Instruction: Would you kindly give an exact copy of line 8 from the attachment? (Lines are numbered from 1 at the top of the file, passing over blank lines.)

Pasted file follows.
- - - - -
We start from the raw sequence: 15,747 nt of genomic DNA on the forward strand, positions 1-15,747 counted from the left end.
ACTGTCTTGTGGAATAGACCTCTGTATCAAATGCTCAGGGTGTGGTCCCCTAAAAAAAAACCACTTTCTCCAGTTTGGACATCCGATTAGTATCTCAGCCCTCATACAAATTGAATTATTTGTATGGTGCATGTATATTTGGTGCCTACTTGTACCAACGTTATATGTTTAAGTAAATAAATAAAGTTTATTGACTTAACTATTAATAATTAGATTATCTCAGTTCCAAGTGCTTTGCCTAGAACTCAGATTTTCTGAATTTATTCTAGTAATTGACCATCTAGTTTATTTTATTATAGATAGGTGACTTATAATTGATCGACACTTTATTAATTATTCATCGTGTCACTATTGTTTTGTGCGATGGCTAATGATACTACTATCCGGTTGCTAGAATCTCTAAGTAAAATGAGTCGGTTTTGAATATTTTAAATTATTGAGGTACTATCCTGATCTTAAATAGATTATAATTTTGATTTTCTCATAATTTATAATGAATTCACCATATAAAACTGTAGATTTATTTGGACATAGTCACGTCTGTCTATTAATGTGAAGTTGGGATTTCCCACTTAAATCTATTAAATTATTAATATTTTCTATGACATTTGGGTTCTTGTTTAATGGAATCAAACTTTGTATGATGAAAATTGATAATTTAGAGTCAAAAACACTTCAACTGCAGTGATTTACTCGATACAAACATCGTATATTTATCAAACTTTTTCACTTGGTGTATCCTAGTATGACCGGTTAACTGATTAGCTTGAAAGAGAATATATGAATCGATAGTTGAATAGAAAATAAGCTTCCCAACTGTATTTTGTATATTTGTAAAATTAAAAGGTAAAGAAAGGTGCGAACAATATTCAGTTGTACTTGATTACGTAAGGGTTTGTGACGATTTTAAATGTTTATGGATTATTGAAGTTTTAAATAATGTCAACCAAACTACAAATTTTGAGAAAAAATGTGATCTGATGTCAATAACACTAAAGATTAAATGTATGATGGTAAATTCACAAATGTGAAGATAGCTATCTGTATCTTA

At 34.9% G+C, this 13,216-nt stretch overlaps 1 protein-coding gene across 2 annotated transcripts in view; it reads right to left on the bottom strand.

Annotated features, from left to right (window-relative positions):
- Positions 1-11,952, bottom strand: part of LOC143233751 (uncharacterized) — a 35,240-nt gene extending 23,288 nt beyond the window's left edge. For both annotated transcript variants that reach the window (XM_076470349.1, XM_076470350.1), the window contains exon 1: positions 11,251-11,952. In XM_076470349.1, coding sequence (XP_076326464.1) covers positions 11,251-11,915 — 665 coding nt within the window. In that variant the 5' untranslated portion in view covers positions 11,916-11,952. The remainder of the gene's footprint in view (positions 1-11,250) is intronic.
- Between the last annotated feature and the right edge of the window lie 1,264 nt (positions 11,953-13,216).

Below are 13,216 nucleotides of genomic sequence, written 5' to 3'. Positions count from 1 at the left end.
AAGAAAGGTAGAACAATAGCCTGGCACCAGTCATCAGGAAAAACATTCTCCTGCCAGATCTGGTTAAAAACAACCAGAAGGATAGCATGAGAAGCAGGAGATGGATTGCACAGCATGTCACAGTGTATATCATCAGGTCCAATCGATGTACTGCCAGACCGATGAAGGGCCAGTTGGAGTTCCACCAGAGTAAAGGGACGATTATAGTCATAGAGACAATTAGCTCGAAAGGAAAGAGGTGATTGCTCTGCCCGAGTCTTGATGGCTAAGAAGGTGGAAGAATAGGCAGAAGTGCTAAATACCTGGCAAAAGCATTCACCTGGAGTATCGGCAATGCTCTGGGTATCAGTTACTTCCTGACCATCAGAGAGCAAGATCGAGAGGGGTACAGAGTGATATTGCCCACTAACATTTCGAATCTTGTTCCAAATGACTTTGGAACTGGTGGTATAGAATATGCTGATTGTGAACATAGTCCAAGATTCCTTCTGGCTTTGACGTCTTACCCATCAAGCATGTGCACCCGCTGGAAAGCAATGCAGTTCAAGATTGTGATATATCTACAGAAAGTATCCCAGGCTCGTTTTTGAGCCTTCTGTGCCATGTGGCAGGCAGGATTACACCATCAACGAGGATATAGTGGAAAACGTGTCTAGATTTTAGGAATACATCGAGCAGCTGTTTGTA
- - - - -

AAGAAAGGTAGAACAATAGCCTGGCACCAGTCATCAGGAAAAACATTCTCCTGCCAGATCTGGTTAAAAACAACCAGAAGGATAGCATGAGAAGCAGGAGATGGATTGCACAGCATGTCACAGTGTATATCATCAGGTCCAATCGATGTACTGCCAGACCGATGAAGGGCCAGTTGGAGTTCCACCAGAGTAAAGGGACGATTATAGTCATAGAGACAATTAGCTCGAAAGGAAAGAGGTGATTGCTCTGCCCGAGTCTTGATGGCTAAGAAGGTGGAAGAATAGGCAGAAGTGCTAAATACCTGGCAAAAGCATTCACCTGGAGTATCGGCAATGCTCTGGGTATCAGTTACTTCCTGACCATCAGAGAGCAAGATCGAGAGGGGTACAGAGTGATATTGCCCACTAACATTTCGAATCTTGTTCCAAATGACTTTGGAACTGGTGGTATAGAATATGCTGATTGTGAACATAGTCCAAGATTCCTTCTGGCTTTGACGTCTTACCCATCAAGCATGTGCACCCGCTGGAAAGCAATGCAGTTCAAGATTGTGATATATCTACAGAAAGTATCCCAGGCTCGTTTTTGAGCCTTCTGTGCCATGTGGCAGGCAGGATTACACCATCAACGAGGATATAGTGGAAAACGTGTCTAGATTTTAGGAATACATCGAGCAGCTGTTTGTA